The United States of America is the only “very highly developed country” that doesn’t have universal healthcare out of over 50 nations.
The United States of America is a country consisting of 50 states, 48 adjoining, Alaska and Hawaii, a federal district (D.C.), five major territories, and 11 other territories.
The United States of America is sometimes called the U.S. or America for short (although, America technically refers to the contents of North and South America when not used in context of the United States).
Factoids tagged with "United States of America"
It is a myth that the estate tax hurts poor and middle class Americans, only the richest Americans (0.2% of families) pay the estate tax.
The estate tax (“death tax”) is one of the taxes preventing an unsustainable wealth gap; eliminating the estate tax would increase the wealth gap.
The idea that universal healthcare can’t work in the U.S. due to size alone is a myth. The U.S. has 50 states, each with populations equivalent to nations with universal coverage.
Despite the Red-State Blue-State split of the two-party system (between city and rural regions), America is rather purple (meaning all regions have a mix of voters).
Presidents of the U.S. are granted power to create executive orders by the Constitution, but orders must be lawful, keeping in-line with the Constitution and other legal statutes.
Bernie Sanders says he is a Democratic Socialist, but he describes an American version of Social Democracy and not text-book Democratic Socialism.
The KKK and slavery both have their roots in the Democratic party. However, the southern bloc conservatives (“the solid south”) have favored the Republican party since 1964.
Trump may have had the largest inaugural crowd in 2017 if you count all sources online, on TV, and in-person, but his in-person turnout was provably smaller than Obama’s.
William Jennings Bryan can be considered the father of modern American left-wing and right-wing populism, including progressivism, the religious right, workers’ movements like the free-silver movement, the income tax, direct elections of Senators, and more.
George Washington ran without any serious opposition in 1789 and 1792 and James Monroe was re-elected without serious opposition in 1820. Thus, we can say “they ran unopposed” and be mostly correct.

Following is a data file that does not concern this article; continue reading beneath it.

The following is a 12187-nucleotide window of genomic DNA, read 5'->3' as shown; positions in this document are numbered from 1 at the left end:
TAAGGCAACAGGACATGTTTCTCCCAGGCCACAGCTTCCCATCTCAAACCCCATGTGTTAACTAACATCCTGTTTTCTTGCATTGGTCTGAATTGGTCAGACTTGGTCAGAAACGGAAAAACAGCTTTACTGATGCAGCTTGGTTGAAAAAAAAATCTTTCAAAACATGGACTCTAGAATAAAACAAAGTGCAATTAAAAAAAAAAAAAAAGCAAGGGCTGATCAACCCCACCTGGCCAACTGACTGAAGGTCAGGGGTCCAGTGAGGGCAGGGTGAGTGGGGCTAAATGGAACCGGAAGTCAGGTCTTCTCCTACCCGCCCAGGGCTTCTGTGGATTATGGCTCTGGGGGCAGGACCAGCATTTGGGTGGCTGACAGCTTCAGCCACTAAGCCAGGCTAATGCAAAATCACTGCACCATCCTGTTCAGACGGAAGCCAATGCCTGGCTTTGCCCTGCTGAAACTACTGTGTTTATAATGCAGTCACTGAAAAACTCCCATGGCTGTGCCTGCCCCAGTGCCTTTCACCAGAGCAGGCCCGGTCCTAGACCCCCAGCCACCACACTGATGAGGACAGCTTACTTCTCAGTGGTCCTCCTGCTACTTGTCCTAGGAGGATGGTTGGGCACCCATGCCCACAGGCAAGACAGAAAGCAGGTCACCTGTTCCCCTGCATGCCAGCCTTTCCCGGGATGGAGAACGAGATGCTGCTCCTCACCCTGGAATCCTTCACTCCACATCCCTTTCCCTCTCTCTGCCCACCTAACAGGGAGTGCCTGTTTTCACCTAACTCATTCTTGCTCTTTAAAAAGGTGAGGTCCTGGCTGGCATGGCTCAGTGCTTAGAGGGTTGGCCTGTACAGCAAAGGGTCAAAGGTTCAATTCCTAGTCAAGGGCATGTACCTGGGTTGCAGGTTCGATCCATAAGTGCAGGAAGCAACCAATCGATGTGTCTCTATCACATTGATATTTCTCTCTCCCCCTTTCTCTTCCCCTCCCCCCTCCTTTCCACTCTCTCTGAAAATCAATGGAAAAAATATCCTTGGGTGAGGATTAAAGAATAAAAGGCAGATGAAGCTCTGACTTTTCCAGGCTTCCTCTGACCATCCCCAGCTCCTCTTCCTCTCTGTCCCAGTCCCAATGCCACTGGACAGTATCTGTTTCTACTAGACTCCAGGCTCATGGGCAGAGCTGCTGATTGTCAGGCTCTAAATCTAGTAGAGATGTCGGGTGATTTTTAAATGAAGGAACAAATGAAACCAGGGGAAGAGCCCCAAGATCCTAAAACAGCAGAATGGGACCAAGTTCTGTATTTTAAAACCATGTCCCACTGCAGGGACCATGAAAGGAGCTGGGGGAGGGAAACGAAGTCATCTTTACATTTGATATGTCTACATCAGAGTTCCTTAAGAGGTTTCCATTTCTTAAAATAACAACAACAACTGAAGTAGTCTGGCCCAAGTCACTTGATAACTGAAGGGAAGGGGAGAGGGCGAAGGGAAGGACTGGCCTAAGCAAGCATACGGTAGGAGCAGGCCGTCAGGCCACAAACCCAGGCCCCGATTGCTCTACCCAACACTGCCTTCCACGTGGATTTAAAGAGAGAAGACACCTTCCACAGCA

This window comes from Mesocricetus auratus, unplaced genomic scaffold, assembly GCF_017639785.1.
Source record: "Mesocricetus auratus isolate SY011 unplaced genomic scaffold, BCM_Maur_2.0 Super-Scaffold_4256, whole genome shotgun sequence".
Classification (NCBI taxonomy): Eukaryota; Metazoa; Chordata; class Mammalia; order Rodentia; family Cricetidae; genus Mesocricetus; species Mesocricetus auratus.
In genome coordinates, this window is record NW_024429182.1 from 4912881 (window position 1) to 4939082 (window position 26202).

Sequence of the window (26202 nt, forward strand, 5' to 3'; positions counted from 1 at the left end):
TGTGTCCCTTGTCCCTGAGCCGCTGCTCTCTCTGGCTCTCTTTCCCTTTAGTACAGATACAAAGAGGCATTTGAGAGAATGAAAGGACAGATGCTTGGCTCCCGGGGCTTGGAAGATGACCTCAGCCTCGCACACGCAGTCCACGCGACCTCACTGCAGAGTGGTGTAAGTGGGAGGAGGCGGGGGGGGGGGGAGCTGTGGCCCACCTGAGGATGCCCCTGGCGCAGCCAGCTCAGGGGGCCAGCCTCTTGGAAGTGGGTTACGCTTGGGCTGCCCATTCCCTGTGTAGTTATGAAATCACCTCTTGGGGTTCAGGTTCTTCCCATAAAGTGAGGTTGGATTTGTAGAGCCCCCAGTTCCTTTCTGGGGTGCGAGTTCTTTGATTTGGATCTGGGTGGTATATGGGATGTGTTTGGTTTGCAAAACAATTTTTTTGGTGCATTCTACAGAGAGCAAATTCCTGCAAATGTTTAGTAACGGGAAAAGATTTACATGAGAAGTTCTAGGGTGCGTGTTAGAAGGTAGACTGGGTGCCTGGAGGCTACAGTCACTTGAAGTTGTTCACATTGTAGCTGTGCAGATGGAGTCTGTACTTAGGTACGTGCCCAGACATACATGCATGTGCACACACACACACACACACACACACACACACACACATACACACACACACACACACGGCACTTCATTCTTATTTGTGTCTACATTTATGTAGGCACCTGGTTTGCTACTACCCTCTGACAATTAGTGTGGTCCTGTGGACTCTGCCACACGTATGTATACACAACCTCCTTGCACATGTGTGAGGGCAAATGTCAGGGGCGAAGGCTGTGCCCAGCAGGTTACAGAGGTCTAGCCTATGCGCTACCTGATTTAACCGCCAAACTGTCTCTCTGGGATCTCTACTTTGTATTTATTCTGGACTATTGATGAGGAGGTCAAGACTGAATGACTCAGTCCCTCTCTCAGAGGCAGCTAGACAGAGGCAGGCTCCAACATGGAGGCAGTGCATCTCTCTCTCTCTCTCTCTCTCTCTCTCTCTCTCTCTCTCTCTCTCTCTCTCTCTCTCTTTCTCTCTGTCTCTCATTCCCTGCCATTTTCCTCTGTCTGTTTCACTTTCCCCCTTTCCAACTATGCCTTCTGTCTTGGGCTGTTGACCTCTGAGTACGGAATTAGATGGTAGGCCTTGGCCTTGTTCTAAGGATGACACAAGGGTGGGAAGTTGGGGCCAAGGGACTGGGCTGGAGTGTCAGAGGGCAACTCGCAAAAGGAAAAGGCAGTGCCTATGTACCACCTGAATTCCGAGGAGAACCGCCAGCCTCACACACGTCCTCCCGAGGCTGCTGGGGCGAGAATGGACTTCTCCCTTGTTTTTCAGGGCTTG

Bernie Sanders can still technically be elected President by electors (who vote December 19th, 2016). This could be done by 270 electors voting for Bernie, or by Trump being deprived a 270 majority and the House electing Bernie.
In the U.S., the President and Vice President are elected by getting a majority of electoral college votes, they are not elected by popular vote.
The song “Hail, Columbia” is one of several songs once considered an unofficial national anthem of the United States.
In Spanish, double letter usage indicates a plural. For example, the U.S. (United States) is EE. UU., or E.E.U.U., or simply EEUU (Estados Unidos) in Spanish.
About half of American families pay little to no federal income tax after tax credits and deductions. Payroll taxes, excise taxes, and sales taxes hit the average American family the hardest.
Blog Posts tagged with "United States of America"
Steve Bannon eluded to a “National Populist” “Deconstruction” agenda in a recent speech. We take a look at the historic meaning of those terms.
The New Deal Coalition and Conservative Coalition are two coalitions that are emblematic of both the 20th century party switches and the modern parties.
We explain the “vast-right wing conspiracy” (or right-wing strategy) that Hillary talked about in the 90’s (and the left-wing equivalent).
Conservatism is the ideology of governmental, cultural, and economic order, tradition, hierarchy, and authority that generally comes in classical, social, and economic forms.
We discuss Republics in general including the philosophy of republics, classical and modern republicanism, and real Republics in-action.
The problem with unsubstantiated information is that it is unverified as true, and often leaked by sources with plausible deniability, which is confusing.